Keep your work surface as clean as possible so glue does not get on the front side of the paper.
Step 4: Start Papering
Use a stepladder to reach the ceiling. Take the paper by the edge that will be placed at the ceiling, keeping the rest of the paper folded. Hold the wallpaper between the vertical line you drew and the wall by its upper corners. When it is centered, press the paper in the corner, leaving 3" of paper at the ceiling and 1" on the adjacent wall. Let the paper unfold and drop to the floor.
If the paper is hanging straight, smooth the rest of the paper onto the wall. Using a smoothing brush or smoothing knife, start smoothing from the ceiling down and from the center out. This will force out any air bubbles.
Wipe the wallpaper with a clean damp sponge to remove any glue residue and continue to smooth out any air bubbles. Make sure you rinse the sponge after each wipe to keep it clean. If you don't rinse the sponge well enough, you could spread glue all over the wallpaper. Any glue spots on your wallpaper will be noticeable as they dry, and glue is very hard to remove when it dries.
Hold the blade of a putty knife against the paper in the corner where the ceiling and wall meet, and use a utility knife to cut off the excess paper at the ceiling. Slide the putty knife along the wall as you cut the paper. Once the paper at the ceiling is trimmed, do the same to trim the excess paper at the floor. Clean off any excess adhesive that got on molding or the ceiling with a clean, damp sponge.
Use a seam roller to press the edge of the wallpaper down. This will ensure that the edge securely adheres to the wall. Wipe the paper again with a damp, clean sponge, getting rid of any stubborn glue spots.
Step 5: Keep Papering
Move your ladder over to hang the second piece of wallpaper. Follow Step 3 for each piece of wallpaper you hang. If there's a pattern to line up, hold the piece up by the top end and line up both pieces of paper. Press the wallpaper along the top where the pattern matches and let the folded piece of wallpaper unfold. Smooth the entire strip from ceiling to floor the same as you did for the first strip, this time making sure the seam lines up correctly. Flatten out any bubbles with a smoothing knife or smoothing brush. Follow the same steps for smoothing out the paper and trimming the edges as you did for the first piece of wallpaper. Make sure to run the seam roller over the seams. Repeat this process for the rest of the wall.
Step 6: Paper Around Windows and Doors
When applying wallpaper around windows and doors, line up the new piece of wallpaper at the top of the wall as you normally would, letting the excess paper hang over the opening. Smooth the wallpaper all the way down to the trim with a smoothing brush or smoothing knife. Make a diagonal cut in the paper where it hits the window or door trim. Press the paper into the crease where the wall meets the trim. Flatten the paper to the wall so the paper is hugging the window or door trim. Use a putty knife and a utility knife to cut away excess paper at the door or window trim. Wipe the window or door trim with a wet sponge to remove any glue. Follow these directions for the bottom corner of the window.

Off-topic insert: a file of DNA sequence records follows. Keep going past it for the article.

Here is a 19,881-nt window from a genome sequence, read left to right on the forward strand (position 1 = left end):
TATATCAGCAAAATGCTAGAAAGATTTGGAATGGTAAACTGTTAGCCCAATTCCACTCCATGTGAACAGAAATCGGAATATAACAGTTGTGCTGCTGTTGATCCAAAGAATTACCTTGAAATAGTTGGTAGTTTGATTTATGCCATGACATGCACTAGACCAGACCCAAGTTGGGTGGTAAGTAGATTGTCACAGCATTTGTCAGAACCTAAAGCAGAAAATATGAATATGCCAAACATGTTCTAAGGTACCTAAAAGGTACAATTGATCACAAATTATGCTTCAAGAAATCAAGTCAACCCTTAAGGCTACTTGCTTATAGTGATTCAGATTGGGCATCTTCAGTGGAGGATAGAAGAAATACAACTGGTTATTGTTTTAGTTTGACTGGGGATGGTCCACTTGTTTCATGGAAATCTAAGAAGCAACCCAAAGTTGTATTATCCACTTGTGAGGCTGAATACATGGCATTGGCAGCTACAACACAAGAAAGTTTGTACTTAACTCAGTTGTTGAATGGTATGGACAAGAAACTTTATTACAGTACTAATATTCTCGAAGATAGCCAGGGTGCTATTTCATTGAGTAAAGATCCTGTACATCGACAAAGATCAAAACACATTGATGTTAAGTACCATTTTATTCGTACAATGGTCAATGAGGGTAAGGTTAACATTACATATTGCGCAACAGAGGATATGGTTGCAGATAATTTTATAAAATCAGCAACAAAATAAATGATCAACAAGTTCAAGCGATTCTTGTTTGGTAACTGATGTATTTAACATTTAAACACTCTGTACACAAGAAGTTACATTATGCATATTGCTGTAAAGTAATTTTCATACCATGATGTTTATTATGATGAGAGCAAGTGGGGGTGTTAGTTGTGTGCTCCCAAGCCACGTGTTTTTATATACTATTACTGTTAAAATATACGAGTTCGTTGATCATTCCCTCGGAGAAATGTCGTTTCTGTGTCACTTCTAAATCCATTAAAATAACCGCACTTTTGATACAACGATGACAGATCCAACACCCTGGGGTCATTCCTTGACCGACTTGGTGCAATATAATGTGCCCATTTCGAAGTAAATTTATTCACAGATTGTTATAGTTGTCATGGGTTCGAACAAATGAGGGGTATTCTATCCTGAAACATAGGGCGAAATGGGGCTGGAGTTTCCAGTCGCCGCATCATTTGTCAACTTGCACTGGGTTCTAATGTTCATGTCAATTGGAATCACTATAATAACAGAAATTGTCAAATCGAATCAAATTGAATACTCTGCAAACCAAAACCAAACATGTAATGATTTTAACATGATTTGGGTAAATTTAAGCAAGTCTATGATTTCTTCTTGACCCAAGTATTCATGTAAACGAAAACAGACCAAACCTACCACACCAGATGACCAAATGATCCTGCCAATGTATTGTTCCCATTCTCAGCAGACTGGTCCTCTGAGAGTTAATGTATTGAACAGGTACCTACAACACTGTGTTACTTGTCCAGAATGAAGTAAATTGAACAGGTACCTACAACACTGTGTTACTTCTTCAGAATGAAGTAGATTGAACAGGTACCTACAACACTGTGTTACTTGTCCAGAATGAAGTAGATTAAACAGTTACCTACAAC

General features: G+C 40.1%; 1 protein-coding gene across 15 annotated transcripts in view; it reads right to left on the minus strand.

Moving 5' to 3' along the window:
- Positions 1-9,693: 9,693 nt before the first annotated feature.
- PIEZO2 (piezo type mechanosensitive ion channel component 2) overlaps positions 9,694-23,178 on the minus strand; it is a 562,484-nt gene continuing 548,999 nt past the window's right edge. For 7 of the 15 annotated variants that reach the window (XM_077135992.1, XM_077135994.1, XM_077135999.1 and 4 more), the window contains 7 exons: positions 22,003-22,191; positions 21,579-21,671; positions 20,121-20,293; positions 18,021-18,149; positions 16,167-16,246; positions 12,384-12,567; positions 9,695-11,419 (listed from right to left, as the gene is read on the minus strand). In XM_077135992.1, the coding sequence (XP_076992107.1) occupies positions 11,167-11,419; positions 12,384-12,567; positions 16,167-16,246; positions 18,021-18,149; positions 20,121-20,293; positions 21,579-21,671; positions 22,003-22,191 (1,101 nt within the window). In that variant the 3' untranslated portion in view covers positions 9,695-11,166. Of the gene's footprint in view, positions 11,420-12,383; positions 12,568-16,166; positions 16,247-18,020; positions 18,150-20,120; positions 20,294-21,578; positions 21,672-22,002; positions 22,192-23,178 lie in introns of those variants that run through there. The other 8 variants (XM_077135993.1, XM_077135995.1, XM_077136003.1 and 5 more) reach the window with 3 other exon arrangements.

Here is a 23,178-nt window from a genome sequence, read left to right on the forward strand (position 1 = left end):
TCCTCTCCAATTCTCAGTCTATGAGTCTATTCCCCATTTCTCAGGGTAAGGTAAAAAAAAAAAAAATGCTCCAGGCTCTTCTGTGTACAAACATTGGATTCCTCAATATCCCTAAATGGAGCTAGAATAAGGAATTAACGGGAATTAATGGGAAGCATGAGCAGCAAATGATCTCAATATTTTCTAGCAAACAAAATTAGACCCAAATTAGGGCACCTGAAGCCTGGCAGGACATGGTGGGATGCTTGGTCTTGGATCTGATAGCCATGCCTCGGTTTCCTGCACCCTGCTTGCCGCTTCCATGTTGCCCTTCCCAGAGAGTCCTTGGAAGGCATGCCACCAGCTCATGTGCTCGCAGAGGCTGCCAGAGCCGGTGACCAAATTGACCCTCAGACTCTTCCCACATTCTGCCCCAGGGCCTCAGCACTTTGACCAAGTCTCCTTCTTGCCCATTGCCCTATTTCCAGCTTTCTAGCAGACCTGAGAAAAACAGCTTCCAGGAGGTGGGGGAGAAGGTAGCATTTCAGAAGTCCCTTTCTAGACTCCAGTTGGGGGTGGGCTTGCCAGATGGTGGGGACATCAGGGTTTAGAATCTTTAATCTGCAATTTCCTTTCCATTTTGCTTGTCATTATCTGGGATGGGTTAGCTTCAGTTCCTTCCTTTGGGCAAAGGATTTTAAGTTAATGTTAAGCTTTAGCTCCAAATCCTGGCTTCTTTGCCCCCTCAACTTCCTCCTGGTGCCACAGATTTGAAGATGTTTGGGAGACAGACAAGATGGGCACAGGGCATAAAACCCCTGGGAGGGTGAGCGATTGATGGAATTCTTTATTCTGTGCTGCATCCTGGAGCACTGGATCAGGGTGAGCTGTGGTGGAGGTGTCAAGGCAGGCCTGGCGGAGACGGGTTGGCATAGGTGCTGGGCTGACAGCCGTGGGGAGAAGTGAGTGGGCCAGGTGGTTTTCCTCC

Step 7: Mind the Corners and Seams
To make crisp, clean-looking corners, smooth the paper into the corners with a smoothing knife while you are hanging it. In older homes, the corners may not be perfect and the paper may wrinkle. To get rid of these wrinkles, make a cut in the corner where the wrinkle begins and carefully cut down in the corner until the end of the paper, pressing the wrinkle out of the paper.
Once the entire room is wallpapered, check all the corners and seams to make sure they are not curling up. If they are, use a seam roller and press the seams back into place. If that does not work, apply a little glue to the seam and press it down with the seam roller. If you are using vinyl, remember that you cannot overlap two pieces of wallpaper, so be extra careful when checking these seams. If they are slightly overlapped, use border adhesive and seam adhesive to make sure they adhere to each other.
Step 8: Clean Up
Double-check that there is no adhesive on the wallpaper or your baseboards. Clean your tools with soap and water and throw away all the scrap wallpaper that you cannot use. Once the room is finished, you can return your furniture to the room, replace your switch plates and outlet covers and hang any decorations.
Nice work. With a little time and effort, you've given your plain walls a totally new look.